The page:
A great panel finds a California statute unconstitutional because is criminalizes false complaints – but not false praise – of cops. Chaker v. Crogan, __ F.3d. __, No. 03-56885 (9th Cir. Nov. 3, 2005), available here. Ironically, however, Chaker may undermine the defense use of these complaints for impeachment.
Players: Hug, Pregerson and Berzon – a great panel.
Facts: “California Penal Code section 148.6 makes it a misdemeanor to “file [ ] any allegation of misconduct against any peace officer . . . knowing the allegation to be false.” Slip Op. at 15107. A citizen made complaints against a cop and was later prosecuted and convicted for false accusations. Id. at 1500-01. He then went through a tortured set of habeas proceedings before finally arriving at the Ninth.
Issue(s): Does the statute violate the First Amendment because it only penalizes false criticisms, but not praise, of California Police Officers? Id. at 15111. Put differently, “we must determine whether California Penal Code section 148.6 violates the First Amendment’s core requirement of viewpoint neutrality even though the statute regulates otherwise unprotected speech.” 15115-6.
Held: Yes, unconstitutional. “The imbalance generated by section 148.6—i.e., only individuals critical of peace officers are subject to liability and not those who are supportive—therefore turns the First Amendment on its head.” Id. at 15118. “Because section 148.6 targets only knowingly false speech critical of peace officer conduct during the course of a complaint investigation, we conclude that the statute impermissibly regulates speech on the basis of a speaker’s viewpoint.” Id. at 15119.
Of Note: Ironically, this ACLU victory may complicate matters for criminal defense. Defense counsel regularly tout the fact that police complaints are filed under the threat of criminal prosecution to illustrate their reliability. (This argument is directed particularly to district courts that let in all 404(b) evidence against our clients, but severely limit the defense use of police complaints). If it is no longer illegal to file a false complaint, our “reliability” argument is undermined. Notably, the Ninth gives guidance on how to cure the statute: “We note that any impermissible viewpoint-based bias present in the complaint investigation process is easily cured: California can make all parties to an investigation of peace officer misconduct subject to sanction for knowingly making false statements. Otherwise, the selective sanction imposed by section 148.6 is impermissibly viewpoint-based.” Id. at 15120.
How to Use: The broader use of Chakar is to explain the legislative history and mechanics of the California citizen complaint process in our Rule 17(c) subpoenas and when advocating the use of citizen complaints for impeachment. Chakar is one of the few federal opinions to discuss this procedure in detail. This is odd, because federal AUSAs rely so heavily on cheap state cases to bolster their stats (e.g., “Trigger Lock” prosecutions). In all of these glorified “state” federal cases, citizen complaints against state cops is a key impeachment issue. We in the federal defense bar need to work more closely with our state counterparts to learn the details of our district’s local complaint process – often, these citizen complaints can make the defense case when the prosecution hinges on cop credibility.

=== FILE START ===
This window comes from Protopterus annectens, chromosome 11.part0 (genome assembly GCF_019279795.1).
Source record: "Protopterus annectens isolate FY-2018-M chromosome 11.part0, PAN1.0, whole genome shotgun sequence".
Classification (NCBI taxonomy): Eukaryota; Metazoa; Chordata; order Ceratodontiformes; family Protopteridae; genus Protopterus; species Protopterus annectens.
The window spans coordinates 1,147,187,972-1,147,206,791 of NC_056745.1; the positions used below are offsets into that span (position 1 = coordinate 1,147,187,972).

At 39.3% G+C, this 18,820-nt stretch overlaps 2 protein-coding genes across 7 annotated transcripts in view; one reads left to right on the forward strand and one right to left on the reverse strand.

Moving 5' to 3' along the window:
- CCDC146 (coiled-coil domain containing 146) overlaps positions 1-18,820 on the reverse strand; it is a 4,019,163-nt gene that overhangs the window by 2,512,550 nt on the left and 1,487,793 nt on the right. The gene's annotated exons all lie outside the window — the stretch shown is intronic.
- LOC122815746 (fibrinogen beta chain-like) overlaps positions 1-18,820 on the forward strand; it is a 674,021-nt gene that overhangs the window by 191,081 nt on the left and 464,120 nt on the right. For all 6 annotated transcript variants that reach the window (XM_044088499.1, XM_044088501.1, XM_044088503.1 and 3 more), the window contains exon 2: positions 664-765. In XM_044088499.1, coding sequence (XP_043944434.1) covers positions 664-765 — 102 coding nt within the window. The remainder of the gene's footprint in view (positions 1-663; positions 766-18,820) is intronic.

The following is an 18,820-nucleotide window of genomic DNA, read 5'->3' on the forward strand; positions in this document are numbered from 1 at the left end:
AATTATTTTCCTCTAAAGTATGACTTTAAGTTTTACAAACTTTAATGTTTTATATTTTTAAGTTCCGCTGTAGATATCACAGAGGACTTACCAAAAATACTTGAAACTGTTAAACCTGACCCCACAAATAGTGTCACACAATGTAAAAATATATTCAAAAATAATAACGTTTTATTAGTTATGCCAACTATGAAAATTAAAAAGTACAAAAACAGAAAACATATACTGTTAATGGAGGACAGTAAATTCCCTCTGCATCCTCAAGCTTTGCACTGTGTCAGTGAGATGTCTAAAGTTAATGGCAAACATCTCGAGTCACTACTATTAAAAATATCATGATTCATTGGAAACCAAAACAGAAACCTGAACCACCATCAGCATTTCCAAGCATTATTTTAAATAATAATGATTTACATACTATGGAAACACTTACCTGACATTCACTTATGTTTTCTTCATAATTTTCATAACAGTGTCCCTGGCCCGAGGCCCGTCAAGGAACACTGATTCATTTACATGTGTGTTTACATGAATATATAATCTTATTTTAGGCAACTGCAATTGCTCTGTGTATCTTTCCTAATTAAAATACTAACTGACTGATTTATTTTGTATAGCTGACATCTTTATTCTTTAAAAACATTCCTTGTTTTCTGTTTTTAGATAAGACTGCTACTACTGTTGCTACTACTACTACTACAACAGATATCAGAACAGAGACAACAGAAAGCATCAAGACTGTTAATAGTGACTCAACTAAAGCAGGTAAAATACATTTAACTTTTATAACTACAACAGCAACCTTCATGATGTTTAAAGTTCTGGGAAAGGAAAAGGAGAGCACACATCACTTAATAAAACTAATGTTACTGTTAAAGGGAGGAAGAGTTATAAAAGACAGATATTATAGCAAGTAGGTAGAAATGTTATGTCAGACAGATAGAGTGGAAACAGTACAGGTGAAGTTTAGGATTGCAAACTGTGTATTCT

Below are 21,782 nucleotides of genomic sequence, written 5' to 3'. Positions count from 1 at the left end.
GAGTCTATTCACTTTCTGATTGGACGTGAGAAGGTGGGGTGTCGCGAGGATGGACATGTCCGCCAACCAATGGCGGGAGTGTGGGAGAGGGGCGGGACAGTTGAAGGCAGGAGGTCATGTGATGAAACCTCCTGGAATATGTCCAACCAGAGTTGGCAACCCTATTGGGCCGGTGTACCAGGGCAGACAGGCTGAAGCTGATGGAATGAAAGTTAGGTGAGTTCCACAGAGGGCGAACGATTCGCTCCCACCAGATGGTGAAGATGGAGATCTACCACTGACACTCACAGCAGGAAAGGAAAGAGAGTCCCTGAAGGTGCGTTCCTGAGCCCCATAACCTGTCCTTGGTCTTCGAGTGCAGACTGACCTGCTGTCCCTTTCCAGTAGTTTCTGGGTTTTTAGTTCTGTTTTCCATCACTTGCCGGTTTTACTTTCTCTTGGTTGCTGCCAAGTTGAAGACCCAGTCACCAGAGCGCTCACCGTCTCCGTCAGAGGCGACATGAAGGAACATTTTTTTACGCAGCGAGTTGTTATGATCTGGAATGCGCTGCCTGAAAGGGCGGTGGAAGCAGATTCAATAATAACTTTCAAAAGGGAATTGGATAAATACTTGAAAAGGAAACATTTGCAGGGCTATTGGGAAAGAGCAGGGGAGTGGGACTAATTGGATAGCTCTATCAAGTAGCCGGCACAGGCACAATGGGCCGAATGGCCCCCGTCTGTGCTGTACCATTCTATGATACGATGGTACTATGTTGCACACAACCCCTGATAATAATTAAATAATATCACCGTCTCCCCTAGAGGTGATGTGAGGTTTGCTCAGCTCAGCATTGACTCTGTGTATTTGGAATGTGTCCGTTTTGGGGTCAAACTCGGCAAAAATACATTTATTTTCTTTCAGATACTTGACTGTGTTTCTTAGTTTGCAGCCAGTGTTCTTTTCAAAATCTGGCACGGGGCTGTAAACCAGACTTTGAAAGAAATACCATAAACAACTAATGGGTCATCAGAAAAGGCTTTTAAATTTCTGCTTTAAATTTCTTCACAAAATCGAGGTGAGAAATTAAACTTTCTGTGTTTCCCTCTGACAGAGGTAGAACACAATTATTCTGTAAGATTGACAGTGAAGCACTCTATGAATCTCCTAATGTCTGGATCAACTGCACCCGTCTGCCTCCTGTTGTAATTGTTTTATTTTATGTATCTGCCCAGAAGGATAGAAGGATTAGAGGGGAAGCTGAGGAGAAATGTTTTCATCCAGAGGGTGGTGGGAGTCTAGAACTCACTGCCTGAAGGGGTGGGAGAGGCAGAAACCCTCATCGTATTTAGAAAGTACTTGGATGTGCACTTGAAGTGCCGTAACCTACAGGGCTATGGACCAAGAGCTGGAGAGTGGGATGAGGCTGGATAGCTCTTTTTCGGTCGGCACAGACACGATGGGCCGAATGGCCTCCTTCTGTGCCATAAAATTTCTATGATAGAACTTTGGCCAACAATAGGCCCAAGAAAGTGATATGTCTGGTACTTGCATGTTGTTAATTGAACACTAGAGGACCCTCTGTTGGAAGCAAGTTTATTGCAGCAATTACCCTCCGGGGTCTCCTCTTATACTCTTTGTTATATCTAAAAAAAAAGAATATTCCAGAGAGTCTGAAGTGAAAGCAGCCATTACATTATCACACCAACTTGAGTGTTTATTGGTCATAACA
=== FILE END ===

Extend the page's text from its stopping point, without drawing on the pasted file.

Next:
For Further Reading: As the Chakar opinion explains, every California jurisdiction must have a procedure to intake and investigate citizen complaints against its officers. Id. at 15109-10. “Specifically, California Penal Code section 832.5 provides that “[e]ach department or agency in this state that employs peace officers shall establish a procedure to investigate complaints by members of the public . . . and shall make a written description of the procedure available to the public.” Id. at 15110. In San Francisco, this procedure is handled by the Office of Citizen Complaints. See link here. OCC employees are an invaluable resource for explaining the intricacies of the complaint process, and their insights can make for much more potent Rule 17(c) subpoena requests. Other agencies also maintain resources on police brutality and complaints. See, e.g., HRW Report here. Helping a client make a complaint against a dirty cop helps to document abuse and provides fodder for future impeachment - http://www.occ.complaint.
Steven Kalar, Senior Litigator N.D. Cal. FPD. Website available at www.ndcalfpd.org